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Stress Is Causing Depression

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I am a 26 year old full time graduate student who also works full time. I have a bachelor’s degree in psychology and I am working on my masters in clinical mental health. However, even with all my knowledge of burnout and self care it seems that I may have done just that. Through all the stress of homework, studying and working with children with autism, I have started to think that my brain is mush. I am making stupid errors and mistakes some of them life threatening because of my inability to cope and be able to focus on anything outside of my schedule. Lately things have been getting worse. I have been crying all the time over little bitty things and I can’t seem to cope and jump back to situations at work. I took 2 mental health days off last week but through the weekend it seems like stress has still piled up. I have a history of depression and anxiety due to childhood illnesses. I was always in the hospital and I had a liver transplant when I was 17. Before then I was already seeing a therapist for depression because I felt useless and ugly and like i didn’t deserve to be on this earth. I used to self harm as well. I was able to make it through this rough stage seemingly unscathed, or at least it seemed like I wasn’t at the time. Now with stress I am beginning to have those feelings again. I have loss of self-worth and I have been wondering why I am here. I feel like a waste of life and like I need to just stay in my apartment and hide from the world. My anxiety of being out in crowds has returned as well. I am feeling defeated and like I was never meant to be happy in life because it seems that things just keep popping up. I know that time management is key, but it seems that even with that I am still finding myself extremely busy and constantly darting around and I still rarely have time for myself to relax.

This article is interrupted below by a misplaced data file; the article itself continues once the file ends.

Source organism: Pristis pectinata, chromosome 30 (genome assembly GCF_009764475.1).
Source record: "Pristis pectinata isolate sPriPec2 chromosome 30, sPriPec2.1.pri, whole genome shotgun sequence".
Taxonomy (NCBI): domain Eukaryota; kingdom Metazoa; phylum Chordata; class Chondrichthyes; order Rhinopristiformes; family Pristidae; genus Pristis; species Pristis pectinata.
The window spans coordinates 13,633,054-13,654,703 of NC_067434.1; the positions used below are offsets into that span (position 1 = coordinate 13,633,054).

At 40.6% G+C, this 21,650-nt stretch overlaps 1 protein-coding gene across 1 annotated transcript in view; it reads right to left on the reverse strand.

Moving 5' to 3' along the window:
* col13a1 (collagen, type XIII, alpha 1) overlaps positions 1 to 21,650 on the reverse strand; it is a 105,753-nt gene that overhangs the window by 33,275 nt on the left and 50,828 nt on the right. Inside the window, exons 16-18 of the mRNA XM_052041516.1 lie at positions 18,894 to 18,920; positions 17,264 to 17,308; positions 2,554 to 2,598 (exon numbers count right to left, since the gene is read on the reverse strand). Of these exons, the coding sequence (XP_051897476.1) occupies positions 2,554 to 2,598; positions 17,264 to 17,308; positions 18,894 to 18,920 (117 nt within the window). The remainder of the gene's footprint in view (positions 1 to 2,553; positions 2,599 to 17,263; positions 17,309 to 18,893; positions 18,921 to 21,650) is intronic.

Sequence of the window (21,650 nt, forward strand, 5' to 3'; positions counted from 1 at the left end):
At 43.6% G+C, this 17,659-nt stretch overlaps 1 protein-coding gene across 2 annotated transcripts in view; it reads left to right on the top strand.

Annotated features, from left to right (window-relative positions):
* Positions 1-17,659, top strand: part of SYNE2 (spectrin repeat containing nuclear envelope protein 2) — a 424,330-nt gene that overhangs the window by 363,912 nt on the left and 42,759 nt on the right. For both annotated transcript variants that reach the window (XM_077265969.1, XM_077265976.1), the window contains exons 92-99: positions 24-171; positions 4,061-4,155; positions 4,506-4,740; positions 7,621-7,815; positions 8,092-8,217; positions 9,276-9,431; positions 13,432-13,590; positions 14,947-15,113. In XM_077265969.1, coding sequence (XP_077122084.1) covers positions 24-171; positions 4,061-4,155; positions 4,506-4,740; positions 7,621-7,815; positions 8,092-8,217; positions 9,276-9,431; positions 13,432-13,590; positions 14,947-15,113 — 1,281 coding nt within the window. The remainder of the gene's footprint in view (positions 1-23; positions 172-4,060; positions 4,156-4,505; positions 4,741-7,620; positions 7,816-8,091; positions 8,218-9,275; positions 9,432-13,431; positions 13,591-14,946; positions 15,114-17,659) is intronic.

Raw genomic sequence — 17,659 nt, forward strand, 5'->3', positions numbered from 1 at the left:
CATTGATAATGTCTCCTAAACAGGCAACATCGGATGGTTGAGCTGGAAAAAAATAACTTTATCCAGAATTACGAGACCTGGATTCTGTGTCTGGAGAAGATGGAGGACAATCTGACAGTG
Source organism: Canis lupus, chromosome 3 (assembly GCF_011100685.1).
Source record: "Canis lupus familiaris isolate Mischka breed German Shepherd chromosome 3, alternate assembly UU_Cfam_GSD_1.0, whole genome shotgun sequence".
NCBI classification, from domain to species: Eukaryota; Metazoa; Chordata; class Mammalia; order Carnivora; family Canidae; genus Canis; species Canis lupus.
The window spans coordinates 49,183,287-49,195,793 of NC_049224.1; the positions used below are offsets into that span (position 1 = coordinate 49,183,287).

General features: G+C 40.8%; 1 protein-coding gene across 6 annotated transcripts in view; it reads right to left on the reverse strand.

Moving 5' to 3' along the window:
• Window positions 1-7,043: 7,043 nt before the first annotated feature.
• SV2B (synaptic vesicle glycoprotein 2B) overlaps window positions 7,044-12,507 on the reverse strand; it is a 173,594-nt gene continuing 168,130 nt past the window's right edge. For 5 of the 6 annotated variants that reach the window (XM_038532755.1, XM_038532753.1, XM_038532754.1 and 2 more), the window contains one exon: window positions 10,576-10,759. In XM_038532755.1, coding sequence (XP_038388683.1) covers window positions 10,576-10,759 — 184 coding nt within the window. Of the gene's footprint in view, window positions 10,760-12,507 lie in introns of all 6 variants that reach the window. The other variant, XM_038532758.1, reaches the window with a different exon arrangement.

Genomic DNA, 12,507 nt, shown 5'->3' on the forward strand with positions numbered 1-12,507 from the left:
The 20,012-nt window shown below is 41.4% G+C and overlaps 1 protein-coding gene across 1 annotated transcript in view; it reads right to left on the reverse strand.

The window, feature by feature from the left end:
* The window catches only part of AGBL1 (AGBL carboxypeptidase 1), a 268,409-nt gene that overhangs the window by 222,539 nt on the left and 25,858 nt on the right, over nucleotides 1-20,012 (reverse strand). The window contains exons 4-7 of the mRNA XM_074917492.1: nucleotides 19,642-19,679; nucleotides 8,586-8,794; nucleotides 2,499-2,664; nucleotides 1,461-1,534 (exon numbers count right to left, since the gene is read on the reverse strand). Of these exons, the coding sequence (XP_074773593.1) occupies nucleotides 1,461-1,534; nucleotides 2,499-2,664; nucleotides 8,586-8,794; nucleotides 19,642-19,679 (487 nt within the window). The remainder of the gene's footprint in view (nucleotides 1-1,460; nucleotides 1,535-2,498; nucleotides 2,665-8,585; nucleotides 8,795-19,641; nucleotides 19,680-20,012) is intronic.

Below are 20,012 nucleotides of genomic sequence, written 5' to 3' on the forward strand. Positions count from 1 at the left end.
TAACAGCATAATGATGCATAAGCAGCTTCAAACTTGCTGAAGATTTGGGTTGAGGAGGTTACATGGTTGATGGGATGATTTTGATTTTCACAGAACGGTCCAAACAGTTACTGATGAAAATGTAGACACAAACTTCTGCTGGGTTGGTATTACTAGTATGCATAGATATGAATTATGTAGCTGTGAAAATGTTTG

Stress Is Causing Depression

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A: You are describing a classic case of caretaker fatigue and stretching yourself too thin. It sounds like you know what you need to do, you just need a push to help you do it. If you “give it all away” you won’t have anything left for yourself, and then you also end up with nothing left to give others.

It is time to put yourself first and make some life changes quickly. I would suggest that you get back in therapy immediately and possibly be evaluated for medication as well. I would also suggest that you find a way to cut back on your responsibilities. There is no shame in knowing your limits and knowing when you have reached them. It may be that going to school full-time and working full-time in such a draining field is just too much. Go to part-time in one of these areas and find a way to build in time for exercise and self-care. Extending your goals is a much better option than not achieving them at all because you burned yourself out.

You’ve been through a lot already and have overcome many obstacles. Tap into this strength and wisdom to help you make the changes you need to make so that you can feel good about yourself again and all that you have accomplished. 

All the best,

Dr. Holly Counts

Stress Is Causing Depression

Therapists live, online right now, from BetterHelp:

Holly Counts, Psy.D.

Dr. Holly Counts is a licensed Clinical Psychologist. She utilizes a mind, body and spirit approach to healing. Dr. Counts received her Bachelor’s degree in Psychology from Wright State University and her Masters and Doctoral degrees in Clinical Psychology from Nova Southeastern University. Dr. Counts has worked in a variety of settings and has specialized in trauma and abuse, relationship issues, health psychology, women’s issues, adolescence, GLBT, life transitions and grief counseling. She has specialty training in guided imagery, EMDR, EFT, hypnosis and using intuition to heal. Her current passion involves integrating holistic and alternative approaches to health and healing with psychology.

APA Reference
Counts, H. (2018). Stress Is Causing Depression. Psych Central. Retrieved on November 28, 2020, from
Scientifically Reviewed
Last updated: 8 May 2018 (Originally: 18 Nov 2014)
Last reviewed: By a member of our scientific advisory board on 8 May 2018
Published on Psych All rights reserved.